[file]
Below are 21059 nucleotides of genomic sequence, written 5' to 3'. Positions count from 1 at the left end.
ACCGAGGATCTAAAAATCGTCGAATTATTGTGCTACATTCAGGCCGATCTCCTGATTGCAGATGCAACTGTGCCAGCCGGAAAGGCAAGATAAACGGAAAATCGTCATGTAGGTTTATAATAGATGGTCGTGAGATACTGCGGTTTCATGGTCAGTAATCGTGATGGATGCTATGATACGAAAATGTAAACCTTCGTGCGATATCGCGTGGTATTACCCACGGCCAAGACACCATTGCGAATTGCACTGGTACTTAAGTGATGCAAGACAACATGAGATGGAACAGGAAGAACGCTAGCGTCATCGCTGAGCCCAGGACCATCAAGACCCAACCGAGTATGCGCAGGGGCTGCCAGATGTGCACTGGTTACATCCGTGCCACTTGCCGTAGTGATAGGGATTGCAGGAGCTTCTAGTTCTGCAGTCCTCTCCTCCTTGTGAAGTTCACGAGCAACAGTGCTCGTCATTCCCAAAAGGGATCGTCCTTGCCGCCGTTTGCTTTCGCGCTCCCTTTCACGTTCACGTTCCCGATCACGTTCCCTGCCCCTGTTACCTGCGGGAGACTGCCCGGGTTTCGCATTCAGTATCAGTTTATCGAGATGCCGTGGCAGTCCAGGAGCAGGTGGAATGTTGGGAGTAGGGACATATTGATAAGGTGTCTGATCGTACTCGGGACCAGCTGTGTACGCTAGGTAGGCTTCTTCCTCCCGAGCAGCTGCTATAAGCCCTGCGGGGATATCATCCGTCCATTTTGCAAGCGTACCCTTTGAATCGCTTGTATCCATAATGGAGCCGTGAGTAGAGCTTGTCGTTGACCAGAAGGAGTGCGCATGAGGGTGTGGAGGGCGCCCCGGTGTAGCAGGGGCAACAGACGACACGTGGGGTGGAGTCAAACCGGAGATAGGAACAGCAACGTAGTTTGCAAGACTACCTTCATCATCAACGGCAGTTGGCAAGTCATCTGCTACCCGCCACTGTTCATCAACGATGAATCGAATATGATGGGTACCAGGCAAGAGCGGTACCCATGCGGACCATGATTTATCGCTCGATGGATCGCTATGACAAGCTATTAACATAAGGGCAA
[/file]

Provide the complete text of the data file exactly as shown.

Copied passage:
Below are 21059 nucleotides of genomic sequence, written 5' to 3'. Positions count from 1 at the left end.
ACCGAGGATCTAAAAATCGTCGAATTATTGTGCTACATTCAGGCCGATCTCCTGATTGCAGATGCAACTGTGCCAGCCGGAAAGGCAAGATAAACGGAAAATCGTCATGTAGGTTTATAATAGATGGTCGTGAGATACTGCGGTTTCATGGTCAGTAATCGTGATGGATGCTATGATACGAAAATGTAAACCTTCGTGCGATATCGCGTGGTATTACCCACGGCCAAGACACCATTGCGAATTGCACTGGTACTTAAGTGATGCAAGACAACATGAGATGGAACAGGAAGAACGCTAGCGTCATCGCTGAGCCCAGGACCATCAAGACCCAACCGAGTATGCGCAGGGGCTGCCAGATGTGCACTGGTTACATCCGTGCCACTTGCCGTAGTGATAGGGATTGCAGGAGCTTCTAGTTCTGCAGTCCTCTCCTCCTTGTGAAGTTCACGAGCAACAGTGCTCGTCATTCCCAAAAGGGATCGTCCTTGCCGCCGTTTGCTTTCGCGCTCCCTTTCACGTTCACGTTCCCGATCACGTTCCCTGCCCCTGTTACCTGCGGGAGACTGCCCGGGTTTCGCATTCAGTATCAGTTTATCGAGATGCCGTGGCAGTCCAGGAGCAGGTGGAATGTTGGGAGTAGGGACATATTGATAAGGTGTCTGATCGTACTCGGGACCAGCTGTGTACGCTAGGTAGGCTTCTTCCTCCCGAGCAGCTGCTATAAGCCCTGCGGGGATATCATCCGTCCATTTTGCAAGCGTACCCTTTGAATCGCTTGTATCCATAATGGAGCCGTGAGTAGAGCTTGTCGTTGACCAGAAGGAGTGCGCATGAGGGTGTGGAGGGCGCCCCGGTGTAGCAGGGGCAACAGACGACACGTGGGGTGGAGTCAAACCGGAGATAGGAACAGCAACGTAGTTTGCAAGACTACCTTCATCATCAACGGCAGTTGGCAAGTCATCTGCTACCCGCCACTGTTCATCAACGATGAATCGAATATGATGGGTACCAGGCAAGAGCGGTACCCATGCGGACCATGATTTATCGCTCGATGGATCGCTATGACAAGCTATTAACATAAGGGCAA